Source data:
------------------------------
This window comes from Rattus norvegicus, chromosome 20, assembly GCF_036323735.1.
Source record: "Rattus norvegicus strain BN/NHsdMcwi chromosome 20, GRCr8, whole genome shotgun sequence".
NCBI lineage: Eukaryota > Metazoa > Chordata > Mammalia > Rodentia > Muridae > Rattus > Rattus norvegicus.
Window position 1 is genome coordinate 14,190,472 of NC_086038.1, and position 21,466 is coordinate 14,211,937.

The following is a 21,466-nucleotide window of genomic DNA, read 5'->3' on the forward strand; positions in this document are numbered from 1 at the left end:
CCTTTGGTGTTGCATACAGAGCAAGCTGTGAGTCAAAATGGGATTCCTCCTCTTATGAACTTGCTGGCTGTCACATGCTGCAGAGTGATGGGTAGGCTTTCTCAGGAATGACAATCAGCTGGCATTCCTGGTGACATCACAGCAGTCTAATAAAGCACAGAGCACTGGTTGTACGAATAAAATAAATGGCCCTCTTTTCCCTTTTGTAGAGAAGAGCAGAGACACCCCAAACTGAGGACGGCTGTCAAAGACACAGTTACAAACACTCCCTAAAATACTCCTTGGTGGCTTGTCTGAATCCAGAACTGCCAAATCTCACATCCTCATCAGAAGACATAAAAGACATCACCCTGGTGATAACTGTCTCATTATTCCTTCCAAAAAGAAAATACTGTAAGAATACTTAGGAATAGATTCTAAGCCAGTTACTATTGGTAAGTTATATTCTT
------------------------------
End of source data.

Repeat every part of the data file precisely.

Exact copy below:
This window comes from Rattus norvegicus, chromosome 20, assembly GCF_036323735.1.
Source record: "Rattus norvegicus strain BN/NHsdMcwi chromosome 20, GRCr8, whole genome shotgun sequence".
NCBI lineage: Eukaryota > Metazoa > Chordata > Mammalia > Rodentia > Muridae > Rattus > Rattus norvegicus.
Window position 1 is genome coordinate 14,190,472 of NC_086038.1, and position 21,466 is coordinate 14,211,937.

The following is a 21,466-nucleotide window of genomic DNA, read 5'->3' on the forward strand; positions in this document are numbered from 1 at the left end:
CCTTTGGTGTTGCATACAGAGCAAGCTGTGAGTCAAAATGGGATTCCTCCTCTTATGAACTTGCTGGCTGTCACATGCTGCAGAGTGATGGGTAGGCTTTCTCAGGAATGACAATCAGCTGGCATTCCTGGTGACATCACAGCAGTCTAATAAAGCACAGAGCACTGGTTGTACGAATAAAATAAATGGCCCTCTTTTCCCTTTTGTAGAGAAGAGCAGAGACACCCCAAACTGAGGACGGCTGTCAAAGACACAGTTACAAACACTCCCTAAAATACTCCTTGGTGGCTTGTCTGAATCCAGAACTGCCAAATCTCACATCCTCATCAGAAGACATAAAAGACATCACCCTGGTGATAACTGTCTCATTATTCCTTCCAAAAAGAAAATACTGTAAGAATACTTAGGAATAGATTCTAAGCCAGTTACTATTGGTAAGTTATATTCTT